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Sunday night is the best chance to snag more-educated job seekers, study shows
Employers aiming to get their ads in front of the most job seekers should post openings around lunchtime on Tuesday, and those looking for more-educated talent should advertise Sunday evening, according to new data from Indeed.
The Austin, Texas-based job search engine analyzed the millions of queries conducted on Indeed's U.S. site in 2016 to determine the timing of job searches and how search patterns vary depending on job seeker characteristics.
[SHRM members-only toolkit: How to Target Passive Job Seekers]
What value does this data have? "Timing matters … in the hiring process," said Indeed Hiring Lab economist Andrew Flowers. "In today's tight labor market, employers face stiff competition for talent, so it's important that job postings reach the widest possible audience. Posting a job at the right time just might improve your chances of making a great hire."
According to the Department of Labor's American Time Use Survey results released June 27, an average 1.2 percent of Americans searched for a job each day in 2016. Job seekers spent on average 2.5 hours per day in job search activity—up from 1.8 hours in 2006.
But what time of day and on which days of the week are most people searching?
The Indeed data show that the start of the week is the busiest time for job searches. "During the typical weekday, search activity follows a logical pattern," Flowers said. "Each day, the peak is in the late-morning to early-afternoon period from about 10 a.m. until about 2 p.m. After that, job searches decline through the afternoon. In the evening, after most people have completed their workday, activity picks up again."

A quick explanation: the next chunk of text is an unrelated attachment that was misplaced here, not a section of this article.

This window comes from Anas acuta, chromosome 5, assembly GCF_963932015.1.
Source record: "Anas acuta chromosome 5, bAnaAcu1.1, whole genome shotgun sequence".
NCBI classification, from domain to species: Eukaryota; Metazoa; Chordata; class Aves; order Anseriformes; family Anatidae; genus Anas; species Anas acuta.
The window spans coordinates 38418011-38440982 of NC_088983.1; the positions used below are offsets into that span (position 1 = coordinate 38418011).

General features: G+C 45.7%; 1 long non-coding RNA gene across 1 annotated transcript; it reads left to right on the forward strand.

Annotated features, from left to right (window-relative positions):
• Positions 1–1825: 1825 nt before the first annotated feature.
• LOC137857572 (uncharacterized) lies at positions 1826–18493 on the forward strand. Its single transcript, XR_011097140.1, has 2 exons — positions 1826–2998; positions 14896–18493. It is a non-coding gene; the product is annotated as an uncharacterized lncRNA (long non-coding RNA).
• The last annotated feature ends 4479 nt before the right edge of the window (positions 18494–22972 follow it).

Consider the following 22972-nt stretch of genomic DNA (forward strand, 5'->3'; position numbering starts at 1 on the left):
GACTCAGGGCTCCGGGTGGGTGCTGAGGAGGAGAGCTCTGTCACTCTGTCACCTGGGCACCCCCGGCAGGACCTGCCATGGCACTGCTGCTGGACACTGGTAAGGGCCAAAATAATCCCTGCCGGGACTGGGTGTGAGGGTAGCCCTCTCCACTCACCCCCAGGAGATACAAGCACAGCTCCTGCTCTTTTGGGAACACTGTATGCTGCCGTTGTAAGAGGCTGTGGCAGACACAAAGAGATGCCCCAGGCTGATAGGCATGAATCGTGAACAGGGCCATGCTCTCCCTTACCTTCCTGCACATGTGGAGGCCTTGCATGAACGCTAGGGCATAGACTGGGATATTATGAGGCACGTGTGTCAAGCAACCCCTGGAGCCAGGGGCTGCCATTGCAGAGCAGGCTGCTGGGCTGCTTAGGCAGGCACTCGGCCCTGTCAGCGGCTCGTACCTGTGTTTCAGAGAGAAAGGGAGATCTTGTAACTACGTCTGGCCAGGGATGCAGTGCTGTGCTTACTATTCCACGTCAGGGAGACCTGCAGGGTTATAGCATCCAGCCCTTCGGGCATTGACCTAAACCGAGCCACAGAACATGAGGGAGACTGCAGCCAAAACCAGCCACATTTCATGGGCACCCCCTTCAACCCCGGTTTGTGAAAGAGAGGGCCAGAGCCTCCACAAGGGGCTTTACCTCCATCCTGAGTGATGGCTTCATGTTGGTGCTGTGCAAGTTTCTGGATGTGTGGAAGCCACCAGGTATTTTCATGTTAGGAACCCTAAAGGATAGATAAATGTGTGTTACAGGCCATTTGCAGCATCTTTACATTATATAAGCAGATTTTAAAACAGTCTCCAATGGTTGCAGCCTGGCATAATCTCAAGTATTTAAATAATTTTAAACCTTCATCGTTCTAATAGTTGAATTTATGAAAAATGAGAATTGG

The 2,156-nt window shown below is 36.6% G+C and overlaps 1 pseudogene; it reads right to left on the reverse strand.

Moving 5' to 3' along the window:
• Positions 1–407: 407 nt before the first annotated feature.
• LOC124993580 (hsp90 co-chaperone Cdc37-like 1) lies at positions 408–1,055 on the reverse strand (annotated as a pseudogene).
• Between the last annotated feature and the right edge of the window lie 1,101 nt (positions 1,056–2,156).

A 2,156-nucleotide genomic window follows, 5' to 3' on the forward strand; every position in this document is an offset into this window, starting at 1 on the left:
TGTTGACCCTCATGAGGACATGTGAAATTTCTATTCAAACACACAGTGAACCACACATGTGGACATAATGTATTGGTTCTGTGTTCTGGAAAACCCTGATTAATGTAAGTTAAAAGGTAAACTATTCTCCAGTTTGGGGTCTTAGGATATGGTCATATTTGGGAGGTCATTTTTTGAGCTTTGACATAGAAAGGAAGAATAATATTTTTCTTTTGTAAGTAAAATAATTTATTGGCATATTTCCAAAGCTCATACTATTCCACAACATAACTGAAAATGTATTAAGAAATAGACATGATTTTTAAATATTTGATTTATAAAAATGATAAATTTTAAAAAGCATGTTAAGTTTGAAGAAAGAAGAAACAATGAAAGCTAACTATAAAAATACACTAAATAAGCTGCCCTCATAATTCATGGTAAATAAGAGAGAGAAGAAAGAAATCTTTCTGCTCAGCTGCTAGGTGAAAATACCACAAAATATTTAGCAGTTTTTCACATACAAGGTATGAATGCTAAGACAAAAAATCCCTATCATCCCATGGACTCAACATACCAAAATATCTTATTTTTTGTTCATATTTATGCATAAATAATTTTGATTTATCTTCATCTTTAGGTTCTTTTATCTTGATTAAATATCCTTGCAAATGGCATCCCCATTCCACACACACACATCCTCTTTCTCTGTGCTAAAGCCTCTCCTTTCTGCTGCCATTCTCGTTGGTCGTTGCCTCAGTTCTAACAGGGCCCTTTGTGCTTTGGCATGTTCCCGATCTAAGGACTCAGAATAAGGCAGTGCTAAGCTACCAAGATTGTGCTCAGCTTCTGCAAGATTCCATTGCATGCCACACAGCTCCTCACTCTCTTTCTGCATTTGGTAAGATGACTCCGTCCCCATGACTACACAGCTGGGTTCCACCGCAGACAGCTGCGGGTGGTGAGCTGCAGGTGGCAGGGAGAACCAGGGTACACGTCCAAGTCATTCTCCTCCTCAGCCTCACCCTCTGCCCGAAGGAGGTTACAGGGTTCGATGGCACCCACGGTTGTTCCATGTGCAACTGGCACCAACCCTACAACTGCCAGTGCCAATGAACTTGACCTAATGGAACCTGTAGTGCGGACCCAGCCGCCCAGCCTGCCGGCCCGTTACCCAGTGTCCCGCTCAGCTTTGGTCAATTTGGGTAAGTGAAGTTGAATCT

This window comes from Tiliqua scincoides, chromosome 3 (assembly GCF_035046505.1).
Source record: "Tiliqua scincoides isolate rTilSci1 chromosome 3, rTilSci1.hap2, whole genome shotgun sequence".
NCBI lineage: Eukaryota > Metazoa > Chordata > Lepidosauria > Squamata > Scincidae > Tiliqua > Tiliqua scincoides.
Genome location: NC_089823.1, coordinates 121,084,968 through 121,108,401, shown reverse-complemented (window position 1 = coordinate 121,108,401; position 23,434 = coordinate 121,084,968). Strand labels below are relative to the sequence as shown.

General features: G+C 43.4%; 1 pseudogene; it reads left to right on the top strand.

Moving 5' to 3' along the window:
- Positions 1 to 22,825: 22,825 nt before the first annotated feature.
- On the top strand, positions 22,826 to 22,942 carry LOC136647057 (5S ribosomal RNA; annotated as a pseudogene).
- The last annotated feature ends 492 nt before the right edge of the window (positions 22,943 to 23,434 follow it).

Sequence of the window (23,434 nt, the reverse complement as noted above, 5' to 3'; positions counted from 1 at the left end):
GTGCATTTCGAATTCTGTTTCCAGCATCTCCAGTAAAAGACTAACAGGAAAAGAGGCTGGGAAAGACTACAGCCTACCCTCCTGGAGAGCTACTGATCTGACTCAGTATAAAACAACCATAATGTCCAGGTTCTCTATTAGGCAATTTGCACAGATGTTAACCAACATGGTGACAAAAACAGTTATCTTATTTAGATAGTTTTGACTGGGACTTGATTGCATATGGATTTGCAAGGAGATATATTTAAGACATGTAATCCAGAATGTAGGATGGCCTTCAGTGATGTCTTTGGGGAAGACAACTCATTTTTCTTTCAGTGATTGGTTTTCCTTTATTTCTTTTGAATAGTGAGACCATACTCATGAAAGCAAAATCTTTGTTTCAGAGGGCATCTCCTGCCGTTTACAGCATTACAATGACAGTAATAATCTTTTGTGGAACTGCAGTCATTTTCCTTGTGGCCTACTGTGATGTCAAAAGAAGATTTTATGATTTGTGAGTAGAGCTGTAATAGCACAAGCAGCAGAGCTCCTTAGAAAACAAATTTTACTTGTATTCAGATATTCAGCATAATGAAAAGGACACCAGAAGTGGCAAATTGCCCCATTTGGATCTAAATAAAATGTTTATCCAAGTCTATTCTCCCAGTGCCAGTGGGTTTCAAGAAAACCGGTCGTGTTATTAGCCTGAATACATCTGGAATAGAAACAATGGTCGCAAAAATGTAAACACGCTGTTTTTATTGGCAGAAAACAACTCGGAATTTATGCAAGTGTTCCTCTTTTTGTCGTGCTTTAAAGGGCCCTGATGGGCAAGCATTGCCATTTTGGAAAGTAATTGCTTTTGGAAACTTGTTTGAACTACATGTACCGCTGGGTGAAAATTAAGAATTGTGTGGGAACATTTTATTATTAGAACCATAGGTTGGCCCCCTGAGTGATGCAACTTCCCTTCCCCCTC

Laura Mazzullo, owner of East Side Staffing, a New York City-based recruitment firm focused on placing HR professionals, said that in her experience, employed HR professionals will search for roles in the evening when they get home. "This is often due to not wanting to search during work hours for obvious reasons. They are slammed with full days of work and wouldn't want to jeopardize their confidentiality by applying for things from a work computer," she said.
Searches are highest Monday through Wednesday, with the peak hour for the entire week being 11 a.m.-12 p.m. Tuesday.
As the weekend approaches, job searching drops off, according to the data. "The drop between Thursday and Friday is sharp, and the typical evening spike is absent Friday as most job seekers cut loose for the weekend," Flowers said.
Weekend job search activity also tends to be minimal, with Saturday easily the least popular day for job seekers.
"I actually find it surprising that job search activity trails during the later end of the week and weekends," Mazzullo said. "In my experience, most job seekers prioritize time on Saturday and Sunday to network and apply for roles."
Sunday searches start slowly, according to Indeed, before slowly rising through the afternoon and peaking around 9 p.m. "Many people spring into action on Sunday evenings with the upcoming workweek staring them in the face," Flowers said.
That's especially true for job seekers with at least a four-year college degree. More-educated job seekers, whether employed or not, "demonstrate an explosive search uptick Sunday night. So, if you're an employer hoping to lure highly educated applicants, post jobs Sunday evening," Flowers said.
Other findings from the Indeed study include the following:
Mazzullo stressed that hiring and recruitment have always been about ideal timing for both employers and job seekers. "Employers need to post open roles when they become available, which may not always be aligned with when candidates are searching," she said. "They should also be aware that most working job seekers will apply in the evening and out-of-work job seekers will likely apply during the day."
She pointed out that ultimately, when someone applies isn't as important as who applies. "It's always about getting the right person for the role," she said.
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